Back in 2015, Google launched an initiative to bring free WiFi to India’s railway stations and today the U.S. tech giant announced that the program has passed its target of reaching 400 stations, attracting a base of eight million users in the process.
The milestone was hit today when Dibrugarh station in northeastern state Assam went online.
Google gave some insight into the scale of the program’s reach when it revealed that over eight million people use the railway-based WiFi each month. On average, the firm said, users consume 350MB in data per session with half going online via the WiFi program at least twice per day.
In another sign of scale, Google began to monetize the initiative earlier this year by offering high-speed connections for a price. The standard option includes ads to develop revenue for Google and its partners, which include Indian Railways and RailTel.
Reaching million users and over 400 stations is hugely impressive but Google said that its journey “remains unfinished.” Beyond connecting stations, the firm wants to add free WiFi to other connection points across India.
“India has the second largest population of internet users in the world, but there are still almost a billion Indians who aren’t online. There are millions of other life-changing journeys that still haven’t been taken. We realize that not everyone in India lives or works near a train station,” Caesar Sengupta, VP of Google’s Next Billion team, wrote in a blog post.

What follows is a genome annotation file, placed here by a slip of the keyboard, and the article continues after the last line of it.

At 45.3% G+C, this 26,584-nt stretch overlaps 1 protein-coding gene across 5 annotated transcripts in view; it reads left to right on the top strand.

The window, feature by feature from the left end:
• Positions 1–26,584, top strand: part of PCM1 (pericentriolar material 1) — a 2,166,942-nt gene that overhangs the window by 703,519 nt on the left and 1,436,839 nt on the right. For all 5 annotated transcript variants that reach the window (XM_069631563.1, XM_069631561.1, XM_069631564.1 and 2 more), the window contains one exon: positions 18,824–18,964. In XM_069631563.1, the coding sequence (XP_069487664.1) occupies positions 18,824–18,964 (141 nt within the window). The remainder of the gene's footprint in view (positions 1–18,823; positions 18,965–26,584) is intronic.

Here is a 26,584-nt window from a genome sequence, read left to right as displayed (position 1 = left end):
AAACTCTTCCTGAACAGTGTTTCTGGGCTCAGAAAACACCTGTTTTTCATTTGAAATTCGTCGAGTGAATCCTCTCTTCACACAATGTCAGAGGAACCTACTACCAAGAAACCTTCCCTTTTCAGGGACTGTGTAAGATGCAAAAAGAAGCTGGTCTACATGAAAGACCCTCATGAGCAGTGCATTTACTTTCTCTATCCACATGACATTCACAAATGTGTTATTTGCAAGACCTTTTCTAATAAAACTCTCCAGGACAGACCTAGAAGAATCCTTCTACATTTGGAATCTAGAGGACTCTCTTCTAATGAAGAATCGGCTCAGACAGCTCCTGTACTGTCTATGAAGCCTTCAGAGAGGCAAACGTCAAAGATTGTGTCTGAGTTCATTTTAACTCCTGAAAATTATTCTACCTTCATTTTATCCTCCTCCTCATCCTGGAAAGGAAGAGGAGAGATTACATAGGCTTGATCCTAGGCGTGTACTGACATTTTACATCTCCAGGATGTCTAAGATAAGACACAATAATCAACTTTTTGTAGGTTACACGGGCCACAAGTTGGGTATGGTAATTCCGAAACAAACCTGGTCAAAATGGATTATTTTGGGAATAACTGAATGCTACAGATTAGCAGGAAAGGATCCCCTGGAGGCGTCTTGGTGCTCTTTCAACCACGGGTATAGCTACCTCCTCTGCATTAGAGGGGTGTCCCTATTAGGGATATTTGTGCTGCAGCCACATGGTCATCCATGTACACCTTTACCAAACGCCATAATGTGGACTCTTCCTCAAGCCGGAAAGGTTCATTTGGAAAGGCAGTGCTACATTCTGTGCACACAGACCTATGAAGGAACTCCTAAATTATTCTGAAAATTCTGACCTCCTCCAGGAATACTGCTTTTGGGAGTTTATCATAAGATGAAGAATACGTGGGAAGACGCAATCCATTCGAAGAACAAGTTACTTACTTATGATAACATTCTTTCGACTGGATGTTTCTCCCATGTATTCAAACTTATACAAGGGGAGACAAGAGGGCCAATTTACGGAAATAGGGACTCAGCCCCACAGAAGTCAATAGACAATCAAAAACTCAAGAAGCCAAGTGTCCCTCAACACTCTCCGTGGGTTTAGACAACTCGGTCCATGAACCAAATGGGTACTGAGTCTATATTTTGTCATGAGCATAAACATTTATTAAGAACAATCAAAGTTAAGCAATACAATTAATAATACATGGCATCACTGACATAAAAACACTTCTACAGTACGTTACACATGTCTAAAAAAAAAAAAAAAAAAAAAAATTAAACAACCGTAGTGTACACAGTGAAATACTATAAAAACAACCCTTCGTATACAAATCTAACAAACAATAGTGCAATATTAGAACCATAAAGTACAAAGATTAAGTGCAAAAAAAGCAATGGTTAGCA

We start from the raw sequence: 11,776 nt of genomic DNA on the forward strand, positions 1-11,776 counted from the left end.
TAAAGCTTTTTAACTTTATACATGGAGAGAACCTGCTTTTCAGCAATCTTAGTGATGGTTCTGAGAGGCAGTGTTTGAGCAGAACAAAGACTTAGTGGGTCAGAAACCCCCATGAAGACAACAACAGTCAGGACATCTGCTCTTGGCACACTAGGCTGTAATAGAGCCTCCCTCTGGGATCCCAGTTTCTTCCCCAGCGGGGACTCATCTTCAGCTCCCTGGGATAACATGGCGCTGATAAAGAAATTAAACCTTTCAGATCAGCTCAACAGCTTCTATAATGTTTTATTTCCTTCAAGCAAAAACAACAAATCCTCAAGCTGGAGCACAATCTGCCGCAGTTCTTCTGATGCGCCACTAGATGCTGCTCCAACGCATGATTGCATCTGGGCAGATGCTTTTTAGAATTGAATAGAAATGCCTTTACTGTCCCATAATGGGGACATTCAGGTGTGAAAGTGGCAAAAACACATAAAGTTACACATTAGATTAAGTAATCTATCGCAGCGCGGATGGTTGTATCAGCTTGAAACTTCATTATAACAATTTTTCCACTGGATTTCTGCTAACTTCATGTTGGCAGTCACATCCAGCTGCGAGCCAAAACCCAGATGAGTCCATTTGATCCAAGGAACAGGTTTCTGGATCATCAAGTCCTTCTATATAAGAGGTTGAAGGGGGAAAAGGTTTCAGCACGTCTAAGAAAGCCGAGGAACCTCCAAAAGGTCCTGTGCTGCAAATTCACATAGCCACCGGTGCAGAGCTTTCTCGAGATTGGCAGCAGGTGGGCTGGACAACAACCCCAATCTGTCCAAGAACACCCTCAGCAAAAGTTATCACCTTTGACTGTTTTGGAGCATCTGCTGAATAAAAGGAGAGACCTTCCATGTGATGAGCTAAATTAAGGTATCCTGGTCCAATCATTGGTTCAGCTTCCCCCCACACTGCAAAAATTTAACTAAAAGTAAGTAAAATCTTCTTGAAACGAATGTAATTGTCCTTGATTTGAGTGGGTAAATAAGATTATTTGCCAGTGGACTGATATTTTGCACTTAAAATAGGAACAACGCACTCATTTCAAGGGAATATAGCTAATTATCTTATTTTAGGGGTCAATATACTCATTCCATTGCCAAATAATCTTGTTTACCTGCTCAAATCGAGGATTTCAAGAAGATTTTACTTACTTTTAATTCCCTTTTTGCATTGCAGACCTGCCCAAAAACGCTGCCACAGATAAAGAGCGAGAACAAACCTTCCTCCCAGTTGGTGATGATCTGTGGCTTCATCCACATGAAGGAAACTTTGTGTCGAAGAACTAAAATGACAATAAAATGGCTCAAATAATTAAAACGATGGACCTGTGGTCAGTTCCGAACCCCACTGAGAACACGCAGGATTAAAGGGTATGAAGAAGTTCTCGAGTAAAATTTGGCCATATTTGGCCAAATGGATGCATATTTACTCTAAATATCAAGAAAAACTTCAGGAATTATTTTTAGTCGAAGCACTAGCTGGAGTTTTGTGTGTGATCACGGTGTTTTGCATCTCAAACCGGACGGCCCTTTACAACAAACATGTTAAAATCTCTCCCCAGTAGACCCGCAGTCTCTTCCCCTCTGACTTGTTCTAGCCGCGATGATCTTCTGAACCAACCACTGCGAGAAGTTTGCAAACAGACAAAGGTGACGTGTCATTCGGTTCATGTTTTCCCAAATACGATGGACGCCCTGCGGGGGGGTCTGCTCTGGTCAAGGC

The program is also taking roots overseas. Google has already expanded it to Indonesia and Mexico and Sengupta said that it will make its way to “even more countries soon.”
Google isn’t the only tech giant pioneering a free Wi-Fi model. Facebook’s successor to Internet.org — the program that was banned in India for violating net neutrality regulations — launched in India last year. The company hasn’t said much about it, but it isn’t likely to have anything like the same scale as Google’s.
Free Wi-Fi isn’t the only India-specific strategy from Google. The U.S. firm has launched a series of local services in India, including data-friendly versions of its top apps, a mobile payment network called Tez, a food delivery service and — most recently — a social network for local communities.